Along the same lines as changing your own profile online, you should be checking out who you follow. Just as you’re a reflection of the people you surround yourself with, the same goes for the online life. The content you choose to see is as easy to switch up as pressing a Staples’s Easy Button. Which, it basically is.
Follow people who actually inspire you. Who exude an energy you admire. The content they share uplifts you rather than dragging you down. The people behind the posts are ones you could enjoy a cup of tea or coffee with, if the time happened to arise.
Let me give you permission right now: you don’t have to follow or be Facebook friends with people you don’t even like. We put so much gravity behind numbers of followers, as if that somehow dictates our worth. As is true in real life, quality is far superior to quantity. I’ll take losing an arbitrary number on a website over losing meaningful connections with others I care about, people who add value to my online life and personal life.
What “niche” are you?
If you’re on the internet for a significant time, you probably see how blogs and content creators distinguish themselves: they have a certain “expertise” and focus to their work. They’re aiming for a greater audience size by not trying to please everyone; just some specific groups.
I fell into this wormhole myself with my blog. Yes, I thought I wanted that “dream life” of making all my money online. Turns out, maybe one percent of everyone writing a blog will actually make it a full-time gig. Not odds I would bet on.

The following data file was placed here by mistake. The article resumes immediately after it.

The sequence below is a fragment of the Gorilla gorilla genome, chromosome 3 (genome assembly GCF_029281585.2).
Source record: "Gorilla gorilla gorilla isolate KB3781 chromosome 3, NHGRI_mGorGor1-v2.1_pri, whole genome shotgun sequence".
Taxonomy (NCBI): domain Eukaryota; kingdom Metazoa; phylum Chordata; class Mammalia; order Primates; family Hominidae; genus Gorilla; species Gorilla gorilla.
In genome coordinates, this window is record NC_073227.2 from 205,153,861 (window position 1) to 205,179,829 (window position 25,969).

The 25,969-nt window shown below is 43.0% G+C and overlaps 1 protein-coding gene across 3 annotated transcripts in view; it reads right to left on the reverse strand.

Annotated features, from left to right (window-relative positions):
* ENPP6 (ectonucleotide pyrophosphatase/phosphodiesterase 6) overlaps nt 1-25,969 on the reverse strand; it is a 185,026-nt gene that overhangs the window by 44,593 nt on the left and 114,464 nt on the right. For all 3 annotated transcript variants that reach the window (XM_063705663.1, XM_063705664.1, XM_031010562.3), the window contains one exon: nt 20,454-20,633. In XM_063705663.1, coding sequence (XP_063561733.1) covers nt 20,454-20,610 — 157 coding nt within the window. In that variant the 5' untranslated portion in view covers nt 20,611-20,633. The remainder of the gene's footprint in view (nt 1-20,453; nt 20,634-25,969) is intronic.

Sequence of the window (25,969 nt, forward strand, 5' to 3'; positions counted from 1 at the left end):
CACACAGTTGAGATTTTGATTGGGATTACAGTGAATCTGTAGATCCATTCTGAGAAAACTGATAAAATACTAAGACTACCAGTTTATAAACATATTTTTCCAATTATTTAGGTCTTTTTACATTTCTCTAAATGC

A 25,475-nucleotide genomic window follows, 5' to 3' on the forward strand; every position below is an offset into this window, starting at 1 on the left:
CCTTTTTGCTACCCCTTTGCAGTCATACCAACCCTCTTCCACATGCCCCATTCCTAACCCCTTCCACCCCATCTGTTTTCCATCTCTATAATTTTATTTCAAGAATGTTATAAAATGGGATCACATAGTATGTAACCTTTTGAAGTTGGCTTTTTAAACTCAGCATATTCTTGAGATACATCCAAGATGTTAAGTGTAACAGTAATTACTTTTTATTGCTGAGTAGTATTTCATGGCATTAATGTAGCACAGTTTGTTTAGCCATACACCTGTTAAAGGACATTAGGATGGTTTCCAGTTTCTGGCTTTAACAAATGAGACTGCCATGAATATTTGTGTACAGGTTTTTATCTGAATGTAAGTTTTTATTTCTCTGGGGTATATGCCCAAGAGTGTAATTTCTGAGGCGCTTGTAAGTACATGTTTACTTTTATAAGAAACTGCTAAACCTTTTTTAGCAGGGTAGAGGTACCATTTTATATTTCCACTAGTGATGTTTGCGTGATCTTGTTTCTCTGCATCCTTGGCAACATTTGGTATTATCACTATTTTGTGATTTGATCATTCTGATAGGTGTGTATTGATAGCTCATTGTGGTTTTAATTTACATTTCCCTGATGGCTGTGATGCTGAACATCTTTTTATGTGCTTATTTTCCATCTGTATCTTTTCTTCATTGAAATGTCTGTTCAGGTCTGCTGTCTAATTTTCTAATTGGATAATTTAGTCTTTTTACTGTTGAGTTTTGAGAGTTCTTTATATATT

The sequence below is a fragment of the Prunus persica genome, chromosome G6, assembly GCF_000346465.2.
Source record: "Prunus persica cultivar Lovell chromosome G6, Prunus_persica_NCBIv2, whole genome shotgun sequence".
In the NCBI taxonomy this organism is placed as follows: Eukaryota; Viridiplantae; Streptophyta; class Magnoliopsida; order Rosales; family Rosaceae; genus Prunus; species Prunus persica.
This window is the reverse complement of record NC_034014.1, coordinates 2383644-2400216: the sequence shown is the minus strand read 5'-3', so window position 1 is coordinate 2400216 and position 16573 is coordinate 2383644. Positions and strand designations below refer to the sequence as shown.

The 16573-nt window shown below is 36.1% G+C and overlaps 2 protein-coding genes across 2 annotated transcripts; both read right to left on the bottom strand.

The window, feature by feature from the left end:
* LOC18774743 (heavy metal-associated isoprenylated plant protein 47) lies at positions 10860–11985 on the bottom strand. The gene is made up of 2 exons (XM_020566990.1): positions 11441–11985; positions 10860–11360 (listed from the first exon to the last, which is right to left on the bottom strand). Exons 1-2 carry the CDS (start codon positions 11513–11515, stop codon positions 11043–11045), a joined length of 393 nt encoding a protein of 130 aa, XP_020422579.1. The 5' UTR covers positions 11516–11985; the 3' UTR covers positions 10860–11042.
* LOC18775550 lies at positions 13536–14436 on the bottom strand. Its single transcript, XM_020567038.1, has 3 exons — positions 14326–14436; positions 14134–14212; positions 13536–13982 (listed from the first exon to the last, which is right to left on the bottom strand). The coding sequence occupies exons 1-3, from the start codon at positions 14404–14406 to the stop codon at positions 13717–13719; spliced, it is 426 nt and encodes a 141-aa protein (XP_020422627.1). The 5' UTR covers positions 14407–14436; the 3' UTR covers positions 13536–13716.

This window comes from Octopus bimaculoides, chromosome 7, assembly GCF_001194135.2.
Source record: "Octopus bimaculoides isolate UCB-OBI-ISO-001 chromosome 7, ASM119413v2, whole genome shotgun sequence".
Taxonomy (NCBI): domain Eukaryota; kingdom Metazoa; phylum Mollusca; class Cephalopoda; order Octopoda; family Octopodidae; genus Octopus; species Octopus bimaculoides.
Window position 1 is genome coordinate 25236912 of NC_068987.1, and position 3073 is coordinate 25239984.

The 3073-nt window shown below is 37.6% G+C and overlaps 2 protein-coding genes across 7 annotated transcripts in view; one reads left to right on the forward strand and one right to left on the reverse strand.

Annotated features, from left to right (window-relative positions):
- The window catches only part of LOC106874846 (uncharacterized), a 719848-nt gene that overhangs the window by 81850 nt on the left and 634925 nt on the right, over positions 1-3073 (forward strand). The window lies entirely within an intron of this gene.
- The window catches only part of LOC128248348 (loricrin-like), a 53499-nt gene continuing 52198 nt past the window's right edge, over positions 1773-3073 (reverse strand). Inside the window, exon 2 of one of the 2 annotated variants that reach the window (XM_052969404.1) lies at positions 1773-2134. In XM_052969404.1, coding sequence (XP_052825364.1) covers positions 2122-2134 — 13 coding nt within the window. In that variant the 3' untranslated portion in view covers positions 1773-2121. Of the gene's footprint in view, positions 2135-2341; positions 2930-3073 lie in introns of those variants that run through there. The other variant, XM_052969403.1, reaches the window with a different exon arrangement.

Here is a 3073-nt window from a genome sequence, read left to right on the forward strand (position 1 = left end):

Nonetheless, I chose a niche: wellness and faith, along the lines of a well-rounded physical, mental, and spiritual state. Don’t get me wrong, I still believe in that, but at this point, I find it limiting. It traps me from talking from the heart and not just parroting information I think people want to read.
This revelation has been a huge change in my online life. It’s almost like finding a new identity, or like one part of my identity is trying to catch up with the rest of me. The things that once consumed by entire being—like mental illness—are no longer my sole topic to discuss. I realize I’m passionate about topics beyond my niche. They’re things I want to share and discuss, and no unwritten “online rules” are going to stop me.